Hundreds of voters in Dauphin County had their mail-in ballots tossed because of minor mistakes according to the county’s Office of Voter Registration. This could have impacted the county commissioners’ race, which was decided by less than 150 votes.
Over 350 mail-in ballots were rejected in the extremely close Dauphin County Commissioners race, according to the Dauphin County Elections Office on Wednesday. Many of them could have been fixed had the Republican commissioners allowed voters to fix those mistakes, an option in Pennsylvania that is up to local officials whether to implement.
The race was too close to call on Election Day, but Justin Douglas, a progressive pastor who helped flip the commission for the first time in 100 years, ended the night leading by 42 votes.
Roxbury News posted a video to X, which was formally known as Twitter, of Dauphin County’s Office of Elections and Voter Registration reporting how many ballots were thrown out to the county commissioners. In total, 358 ballots were rejected.
According to Jerry Feaser, who is the Director of Dauphin County’s office of Elections and Voter Registration, 62 ballots were undated, 56 voters forgot their privacy envelope, 50 had incorrect dates, 29 were unsigned and nine voters mistakenly signed their privacy envelope. Feaser continues to list other errors.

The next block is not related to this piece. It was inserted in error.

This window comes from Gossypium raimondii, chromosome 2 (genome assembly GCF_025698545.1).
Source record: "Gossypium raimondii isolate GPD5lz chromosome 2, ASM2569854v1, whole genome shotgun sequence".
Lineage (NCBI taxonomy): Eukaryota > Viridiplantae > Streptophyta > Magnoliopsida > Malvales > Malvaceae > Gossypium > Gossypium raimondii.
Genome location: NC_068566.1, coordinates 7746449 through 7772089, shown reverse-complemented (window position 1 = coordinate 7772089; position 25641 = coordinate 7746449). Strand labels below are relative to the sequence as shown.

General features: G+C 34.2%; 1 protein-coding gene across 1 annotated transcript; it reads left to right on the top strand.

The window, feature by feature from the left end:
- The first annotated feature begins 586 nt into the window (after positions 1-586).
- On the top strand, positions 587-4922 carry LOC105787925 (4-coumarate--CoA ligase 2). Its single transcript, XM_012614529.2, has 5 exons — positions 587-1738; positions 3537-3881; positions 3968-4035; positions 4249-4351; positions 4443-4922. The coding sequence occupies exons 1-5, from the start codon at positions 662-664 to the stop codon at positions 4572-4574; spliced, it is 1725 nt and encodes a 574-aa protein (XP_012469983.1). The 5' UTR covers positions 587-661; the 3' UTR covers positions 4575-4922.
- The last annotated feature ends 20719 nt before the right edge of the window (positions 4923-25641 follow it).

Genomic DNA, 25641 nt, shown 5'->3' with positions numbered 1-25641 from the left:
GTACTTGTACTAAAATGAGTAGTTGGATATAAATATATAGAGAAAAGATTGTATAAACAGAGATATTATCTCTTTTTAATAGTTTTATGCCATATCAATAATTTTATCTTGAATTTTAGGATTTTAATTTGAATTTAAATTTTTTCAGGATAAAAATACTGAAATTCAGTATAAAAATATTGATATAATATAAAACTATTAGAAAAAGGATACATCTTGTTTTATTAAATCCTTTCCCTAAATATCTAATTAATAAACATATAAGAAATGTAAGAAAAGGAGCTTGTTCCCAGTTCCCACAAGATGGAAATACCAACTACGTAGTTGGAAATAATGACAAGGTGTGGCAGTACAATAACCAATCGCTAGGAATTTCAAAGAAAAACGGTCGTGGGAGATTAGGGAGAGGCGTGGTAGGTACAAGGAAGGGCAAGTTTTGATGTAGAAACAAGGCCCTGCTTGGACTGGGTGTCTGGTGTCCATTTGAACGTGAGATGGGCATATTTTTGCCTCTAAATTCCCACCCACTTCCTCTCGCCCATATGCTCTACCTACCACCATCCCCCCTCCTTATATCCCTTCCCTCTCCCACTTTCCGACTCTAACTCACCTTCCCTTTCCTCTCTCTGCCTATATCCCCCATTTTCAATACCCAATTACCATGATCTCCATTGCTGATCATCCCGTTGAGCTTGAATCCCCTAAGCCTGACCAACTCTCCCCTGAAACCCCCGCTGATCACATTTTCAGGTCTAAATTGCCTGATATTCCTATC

“Voters shouldn’t be disenfranchised for trivial paperwork errors, especially when elections officials notice them in time for the voters to fix them. And most voters who are affected by this are elderly voters, not careless ones.” Adam Bonin, who is an election lawyer based in Philadelphia, said in a statement to The Keystone. “Having a Democratic majority on the elections board now gives these voters a second chance to make sure their voices will be heard in the crucial 2024 election and beyond.”
With Republicans in control of the board, Dauphin County Commissioners disenfranchise voters by not allowing them to cure their ballots and fix simple mistakes that include signature errors or a misdated or undated ballot.
That’s going to change once Douglas is sworn in as county commissioner and Democrats take control of the board.
Douglas told Bolts Magazine following the election that he wants to expand voter access in Dauphin County by adding more drop boxes throughout the county and by initiating a ballot curing process ahead of the 2024 elections.
“Being a candidate who is ahead by 147 votes, we’ve learned that every single vote counts,” Douglas said in an interview with The Keystone.
“This is a big part of our platform. I’m obviously trying to get ballot curing as part of the 2024 elections. I would just say the nature of those ballots not being considered is very important to the future integrity of our elections.”